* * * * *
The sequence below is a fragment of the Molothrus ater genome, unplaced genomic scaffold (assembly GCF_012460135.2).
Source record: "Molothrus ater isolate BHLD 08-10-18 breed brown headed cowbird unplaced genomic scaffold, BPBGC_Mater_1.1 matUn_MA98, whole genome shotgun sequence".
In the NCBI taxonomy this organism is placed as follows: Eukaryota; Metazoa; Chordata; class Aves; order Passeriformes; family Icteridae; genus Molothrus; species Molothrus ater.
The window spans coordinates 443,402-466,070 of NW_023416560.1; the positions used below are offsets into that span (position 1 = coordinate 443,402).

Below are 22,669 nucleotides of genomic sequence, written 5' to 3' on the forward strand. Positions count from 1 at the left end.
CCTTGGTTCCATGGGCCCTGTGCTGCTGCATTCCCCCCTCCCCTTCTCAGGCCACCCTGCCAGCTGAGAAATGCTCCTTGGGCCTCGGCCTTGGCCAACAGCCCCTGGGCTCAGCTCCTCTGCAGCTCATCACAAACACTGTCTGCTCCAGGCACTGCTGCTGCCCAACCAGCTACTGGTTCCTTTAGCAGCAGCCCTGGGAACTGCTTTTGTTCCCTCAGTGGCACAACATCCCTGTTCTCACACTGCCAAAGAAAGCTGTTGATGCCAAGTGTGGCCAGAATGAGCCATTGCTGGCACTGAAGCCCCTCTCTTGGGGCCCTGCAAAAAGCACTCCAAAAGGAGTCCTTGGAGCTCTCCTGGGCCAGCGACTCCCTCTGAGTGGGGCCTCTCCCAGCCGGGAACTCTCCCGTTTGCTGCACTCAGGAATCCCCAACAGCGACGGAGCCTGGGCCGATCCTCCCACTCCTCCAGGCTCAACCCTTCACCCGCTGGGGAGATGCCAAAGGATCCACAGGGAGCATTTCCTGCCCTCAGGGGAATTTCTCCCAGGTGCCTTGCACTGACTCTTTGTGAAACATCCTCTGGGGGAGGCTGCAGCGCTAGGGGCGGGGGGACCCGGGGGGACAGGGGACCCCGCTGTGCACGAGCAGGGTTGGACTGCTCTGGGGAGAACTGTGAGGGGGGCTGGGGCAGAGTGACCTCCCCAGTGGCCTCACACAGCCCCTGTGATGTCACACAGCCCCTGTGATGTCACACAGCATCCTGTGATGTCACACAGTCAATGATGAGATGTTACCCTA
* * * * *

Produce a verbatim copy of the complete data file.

The sequence below is a fragment of the Molothrus ater genome, unplaced genomic scaffold (assembly GCF_012460135.2).
Source record: "Molothrus ater isolate BHLD 08-10-18 breed brown headed cowbird unplaced genomic scaffold, BPBGC_Mater_1.1 matUn_MA98, whole genome shotgun sequence".
In the NCBI taxonomy this organism is placed as follows: Eukaryota; Metazoa; Chordata; class Aves; order Passeriformes; family Icteridae; genus Molothrus; species Molothrus ater.
The window spans coordinates 443,402-466,070 of NW_023416560.1; the positions used below are offsets into that span (position 1 = coordinate 443,402).

Below are 22,669 nucleotides of genomic sequence, written 5' to 3' on the forward strand. Positions count from 1 at the left end.
CCTTGGTTCCATGGGCCCTGTGCTGCTGCATTCCCCCCTCCCCTTCTCAGGCCACCCTGCCAGCTGAGAAATGCTCCTTGGGCCTCGGCCTTGGCCAACAGCCCCTGGGCTCAGCTCCTCTGCAGCTCATCACAAACACTGTCTGCTCCAGGCACTGCTGCTGCCCAACCAGCTACTGGTTCCTTTAGCAGCAGCCCTGGGAACTGCTTTTGTTCCCTCAGTGGCACAACATCCCTGTTCTCACACTGCCAAAGAAAGCTGTTGATGCCAAGTGTGGCCAGAATGAGCCATTGCTGGCACTGAAGCCCCTCTCTTGGGGCCCTGCAAAAAGCACTCCAAAAGGAGTCCTTGGAGCTCTCCTGGGCCAGCGACTCCCTCTGAGTGGGGCCTCTCCCAGCCGGGAACTCTCCCGTTTGCTGCACTCAGGAATCCCCAACAGCGACGGAGCCTGGGCCGATCCTCCCACTCCTCCAGGCTCAACCCTTCACCCGCTGGGGAGATGCCAAAGGATCCACAGGGAGCATTTCCTGCCCTCAGGGGAATTTCTCCCAGGTGCCTTGCACTGACTCTTTGTGAAACATCCTCTGGGGGAGGCTGCAGCGCTAGGGGCGGGGGGACCCGGGGGGACAGGGGACCCCGCTGTGCACGAGCAGGGTTGGACTGCTCTGGGGAGAACTGTGAGGGGGGCTGGGGCAGAGTGACCTCCCCAGTGGCCTCACACAGCCCCTGTGATGTCACACAGCCCCTGTGATGTCACACAGCATCCTGTGATGTCACACAGTCAATGATGAGATGTTACCCTA